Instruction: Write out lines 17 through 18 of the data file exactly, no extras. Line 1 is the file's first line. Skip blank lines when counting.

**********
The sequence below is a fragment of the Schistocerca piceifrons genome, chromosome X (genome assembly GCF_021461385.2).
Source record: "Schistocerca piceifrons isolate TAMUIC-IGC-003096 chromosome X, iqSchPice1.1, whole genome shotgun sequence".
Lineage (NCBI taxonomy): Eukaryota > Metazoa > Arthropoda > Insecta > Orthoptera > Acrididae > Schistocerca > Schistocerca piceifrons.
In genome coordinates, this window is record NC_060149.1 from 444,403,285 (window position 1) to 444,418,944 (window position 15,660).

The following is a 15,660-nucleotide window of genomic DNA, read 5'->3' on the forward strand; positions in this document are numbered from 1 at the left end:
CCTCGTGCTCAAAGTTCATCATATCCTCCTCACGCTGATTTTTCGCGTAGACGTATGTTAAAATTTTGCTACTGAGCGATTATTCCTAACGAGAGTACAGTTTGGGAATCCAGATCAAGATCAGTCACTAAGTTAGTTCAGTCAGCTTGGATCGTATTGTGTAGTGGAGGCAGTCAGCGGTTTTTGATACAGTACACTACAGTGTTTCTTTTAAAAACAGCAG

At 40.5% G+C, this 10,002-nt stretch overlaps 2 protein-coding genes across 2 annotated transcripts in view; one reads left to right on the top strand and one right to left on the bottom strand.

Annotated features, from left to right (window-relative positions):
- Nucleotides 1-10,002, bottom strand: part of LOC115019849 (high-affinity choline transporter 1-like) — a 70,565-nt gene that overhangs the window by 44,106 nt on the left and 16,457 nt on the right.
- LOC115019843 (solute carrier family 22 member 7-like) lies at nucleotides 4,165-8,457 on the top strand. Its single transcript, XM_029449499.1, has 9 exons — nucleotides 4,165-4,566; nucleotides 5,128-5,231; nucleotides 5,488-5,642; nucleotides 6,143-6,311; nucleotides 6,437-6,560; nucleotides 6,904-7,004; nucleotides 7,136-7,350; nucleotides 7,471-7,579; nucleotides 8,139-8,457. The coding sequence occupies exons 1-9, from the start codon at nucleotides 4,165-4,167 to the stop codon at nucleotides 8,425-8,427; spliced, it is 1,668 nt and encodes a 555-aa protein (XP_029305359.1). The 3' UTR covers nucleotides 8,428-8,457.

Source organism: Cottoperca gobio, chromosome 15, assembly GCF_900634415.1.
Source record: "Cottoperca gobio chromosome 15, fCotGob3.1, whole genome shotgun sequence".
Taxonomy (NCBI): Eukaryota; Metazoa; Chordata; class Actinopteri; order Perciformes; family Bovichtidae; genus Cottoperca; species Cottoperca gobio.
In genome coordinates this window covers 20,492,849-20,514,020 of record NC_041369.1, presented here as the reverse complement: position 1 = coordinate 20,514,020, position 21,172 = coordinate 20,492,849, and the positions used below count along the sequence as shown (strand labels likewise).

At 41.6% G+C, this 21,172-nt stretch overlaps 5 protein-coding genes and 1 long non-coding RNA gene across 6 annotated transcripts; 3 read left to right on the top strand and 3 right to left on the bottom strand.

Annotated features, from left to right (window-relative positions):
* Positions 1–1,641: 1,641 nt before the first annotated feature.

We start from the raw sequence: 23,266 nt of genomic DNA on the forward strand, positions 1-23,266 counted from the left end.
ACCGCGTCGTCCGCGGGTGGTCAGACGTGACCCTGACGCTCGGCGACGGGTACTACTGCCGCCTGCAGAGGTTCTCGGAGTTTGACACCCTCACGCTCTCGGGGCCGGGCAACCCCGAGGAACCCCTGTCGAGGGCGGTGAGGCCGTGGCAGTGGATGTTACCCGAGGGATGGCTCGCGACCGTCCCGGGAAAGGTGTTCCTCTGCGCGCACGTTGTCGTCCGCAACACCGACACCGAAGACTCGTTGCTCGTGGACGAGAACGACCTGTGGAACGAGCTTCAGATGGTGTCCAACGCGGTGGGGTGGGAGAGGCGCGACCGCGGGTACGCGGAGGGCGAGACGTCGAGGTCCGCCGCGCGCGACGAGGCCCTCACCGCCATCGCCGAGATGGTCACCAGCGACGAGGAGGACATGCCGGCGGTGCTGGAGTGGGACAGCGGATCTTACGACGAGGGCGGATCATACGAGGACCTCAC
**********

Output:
* Positions 1–1,641: 1,641 nt before the first annotated feature.

We start from the raw sequence: 23,266 nt of genomic DNA on the forward strand, positions 1-23,266 counted from the left end.